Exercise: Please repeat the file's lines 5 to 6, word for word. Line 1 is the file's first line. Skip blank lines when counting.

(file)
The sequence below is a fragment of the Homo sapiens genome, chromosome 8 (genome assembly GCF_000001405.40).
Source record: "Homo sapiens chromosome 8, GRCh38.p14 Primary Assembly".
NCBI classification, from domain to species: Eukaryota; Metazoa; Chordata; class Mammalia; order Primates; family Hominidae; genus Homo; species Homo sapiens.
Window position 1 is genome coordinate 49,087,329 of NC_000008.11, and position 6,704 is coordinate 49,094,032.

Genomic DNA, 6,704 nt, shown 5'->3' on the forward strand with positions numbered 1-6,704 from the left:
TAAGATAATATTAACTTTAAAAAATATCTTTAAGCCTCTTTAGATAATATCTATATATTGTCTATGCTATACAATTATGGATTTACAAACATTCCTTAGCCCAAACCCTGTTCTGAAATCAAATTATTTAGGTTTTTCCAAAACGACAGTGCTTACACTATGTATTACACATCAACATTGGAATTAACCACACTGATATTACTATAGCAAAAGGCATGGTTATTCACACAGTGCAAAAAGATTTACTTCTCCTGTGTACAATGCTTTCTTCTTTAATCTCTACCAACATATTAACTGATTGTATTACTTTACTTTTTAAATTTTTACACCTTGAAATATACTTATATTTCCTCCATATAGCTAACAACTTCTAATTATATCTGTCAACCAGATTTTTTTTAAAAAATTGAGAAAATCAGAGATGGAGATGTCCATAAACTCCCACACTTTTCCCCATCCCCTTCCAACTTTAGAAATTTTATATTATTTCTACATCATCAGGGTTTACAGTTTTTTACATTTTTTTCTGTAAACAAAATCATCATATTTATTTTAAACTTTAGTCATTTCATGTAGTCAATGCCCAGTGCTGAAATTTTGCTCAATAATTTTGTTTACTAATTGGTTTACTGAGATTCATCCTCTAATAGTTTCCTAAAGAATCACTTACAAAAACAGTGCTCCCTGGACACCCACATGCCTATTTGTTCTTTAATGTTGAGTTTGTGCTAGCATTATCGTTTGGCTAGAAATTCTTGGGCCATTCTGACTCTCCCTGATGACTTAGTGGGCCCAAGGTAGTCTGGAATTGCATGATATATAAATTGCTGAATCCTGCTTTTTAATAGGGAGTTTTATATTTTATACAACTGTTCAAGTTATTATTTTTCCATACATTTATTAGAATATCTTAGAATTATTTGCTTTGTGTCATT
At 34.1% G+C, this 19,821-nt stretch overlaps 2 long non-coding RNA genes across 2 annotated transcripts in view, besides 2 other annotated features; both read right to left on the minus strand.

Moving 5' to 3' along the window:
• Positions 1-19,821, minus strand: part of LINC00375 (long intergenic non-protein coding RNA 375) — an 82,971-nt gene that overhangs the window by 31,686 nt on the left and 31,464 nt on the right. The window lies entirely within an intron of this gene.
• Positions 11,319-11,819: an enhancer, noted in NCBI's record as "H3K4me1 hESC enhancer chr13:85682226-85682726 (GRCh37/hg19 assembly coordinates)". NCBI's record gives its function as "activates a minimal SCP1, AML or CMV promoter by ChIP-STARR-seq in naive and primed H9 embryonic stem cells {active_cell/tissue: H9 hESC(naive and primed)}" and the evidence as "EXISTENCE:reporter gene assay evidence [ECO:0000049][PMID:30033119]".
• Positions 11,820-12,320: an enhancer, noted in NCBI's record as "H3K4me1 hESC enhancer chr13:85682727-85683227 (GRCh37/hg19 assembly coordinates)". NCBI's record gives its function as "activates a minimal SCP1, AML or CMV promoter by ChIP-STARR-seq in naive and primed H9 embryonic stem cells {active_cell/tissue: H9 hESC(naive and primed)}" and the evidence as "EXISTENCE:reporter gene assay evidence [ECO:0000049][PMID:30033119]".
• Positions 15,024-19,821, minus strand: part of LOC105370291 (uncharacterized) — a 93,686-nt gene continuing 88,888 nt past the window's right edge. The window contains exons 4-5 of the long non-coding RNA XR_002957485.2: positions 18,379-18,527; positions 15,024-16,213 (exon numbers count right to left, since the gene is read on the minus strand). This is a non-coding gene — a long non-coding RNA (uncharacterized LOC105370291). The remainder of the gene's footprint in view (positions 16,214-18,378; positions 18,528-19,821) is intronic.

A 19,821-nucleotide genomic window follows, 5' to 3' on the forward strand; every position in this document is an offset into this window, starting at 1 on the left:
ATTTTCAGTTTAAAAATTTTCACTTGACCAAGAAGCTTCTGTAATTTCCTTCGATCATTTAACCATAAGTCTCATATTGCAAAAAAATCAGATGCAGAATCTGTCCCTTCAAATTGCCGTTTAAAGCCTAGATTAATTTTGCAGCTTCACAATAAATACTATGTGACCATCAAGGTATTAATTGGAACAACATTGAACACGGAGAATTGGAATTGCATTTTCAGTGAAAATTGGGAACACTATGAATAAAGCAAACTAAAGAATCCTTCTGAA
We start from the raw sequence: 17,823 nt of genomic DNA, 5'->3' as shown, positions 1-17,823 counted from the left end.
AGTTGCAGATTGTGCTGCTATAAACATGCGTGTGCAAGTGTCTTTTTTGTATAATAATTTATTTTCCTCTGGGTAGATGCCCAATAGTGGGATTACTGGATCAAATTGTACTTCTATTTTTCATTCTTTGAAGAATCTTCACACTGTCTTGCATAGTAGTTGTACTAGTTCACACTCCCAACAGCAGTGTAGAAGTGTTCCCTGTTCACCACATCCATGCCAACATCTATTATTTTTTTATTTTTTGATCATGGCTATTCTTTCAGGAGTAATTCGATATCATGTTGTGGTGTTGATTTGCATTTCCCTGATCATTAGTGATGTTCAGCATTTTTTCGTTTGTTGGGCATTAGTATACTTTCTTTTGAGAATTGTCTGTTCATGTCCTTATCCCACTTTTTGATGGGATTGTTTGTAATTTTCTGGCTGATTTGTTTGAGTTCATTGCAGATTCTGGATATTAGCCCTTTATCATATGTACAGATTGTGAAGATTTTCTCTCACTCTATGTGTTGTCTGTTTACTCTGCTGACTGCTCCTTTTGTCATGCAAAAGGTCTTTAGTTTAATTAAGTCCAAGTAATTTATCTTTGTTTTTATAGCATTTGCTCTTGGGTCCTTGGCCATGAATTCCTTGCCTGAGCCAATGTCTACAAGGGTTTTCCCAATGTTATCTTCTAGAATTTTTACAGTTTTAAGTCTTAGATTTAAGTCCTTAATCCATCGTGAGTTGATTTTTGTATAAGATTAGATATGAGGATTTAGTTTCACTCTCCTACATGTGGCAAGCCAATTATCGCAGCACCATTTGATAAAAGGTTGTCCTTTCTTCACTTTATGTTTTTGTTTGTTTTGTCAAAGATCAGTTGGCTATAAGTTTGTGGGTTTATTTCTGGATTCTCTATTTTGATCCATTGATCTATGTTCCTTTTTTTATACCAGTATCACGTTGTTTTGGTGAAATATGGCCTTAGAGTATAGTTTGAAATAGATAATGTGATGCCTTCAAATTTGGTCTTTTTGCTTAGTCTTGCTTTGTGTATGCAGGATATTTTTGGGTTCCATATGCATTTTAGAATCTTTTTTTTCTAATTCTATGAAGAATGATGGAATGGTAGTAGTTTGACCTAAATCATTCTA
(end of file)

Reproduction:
Genomic DNA, 6,704 nt, shown 5'->3' on the forward strand with positions numbered 1-6,704 from the left:
TAAGATAATATTAACTTTAAAAAATATCTTTAAGCCTCTTTAGATAATATCTATATATTGTCTATGCTATACAATTATGGATTTACAAACATTCCTTAGCCCAAACCCTGTTCTGAAATCAAATTATTTAGGTTTTTCCAAAACGACAGTGCTTACACTATGTATTACACATCAACATTGGAATTAACCACACTGATATTACTATAGCAAAAGGCATGGTTATTCACACAGTGCAAAAAGATTTACTTCTCCTGTGTACAATGCTTTCTTCTTTAATCTCTACCAACATATTAACTGATTGTATTACTTTACTTTTTAAATTTTTACACCTTGAAATATACTTATATTTCCTCCATATAGCTAACAACTTCTAATTATATCTGTCAACCAGATTTTTTTTAAAAAATTGAGAAAATCAGAGATGGAGATGTCCATAAACTCCCACACTTTTCCCCATCCCCTTCCAACTTTAGAAATTTTATATTATTTCTACATCATCAGGGTTTACAGTTTTTTACATTTTTTTCTGTAAACAAAATCATCATATTTATTTTAAACTTTAGTCATTTCATGTAGTCAATGCCCAGTGCTGAAATTTTGCTCAATAATTTTGTTTACTAATTGGTTTACTGAGATTCATCCTCTAATAGTTTCCTAAAGAATCACTTACAAAAACAGTGCTCCCTGGACACCCACATGCCTATTTGTTCTTTAATGTTGAGTTTGTGCTAGCATTATCGTTTGGCTAGAAATTCTTGGGCCATTCTGACTCTCCCTGATGACTTAGTGGGCCCAAGGTAGTCTGGAATTGCATGATATATAAATTGCTGAATCCTGCTTTTTAATAGGGAGTTTTATATTTTATACAACTGTTCAAGTTATTATTTTTCCATACATTTATTAGAATATCTTAGAATTATTTGCTTTGTGTCATT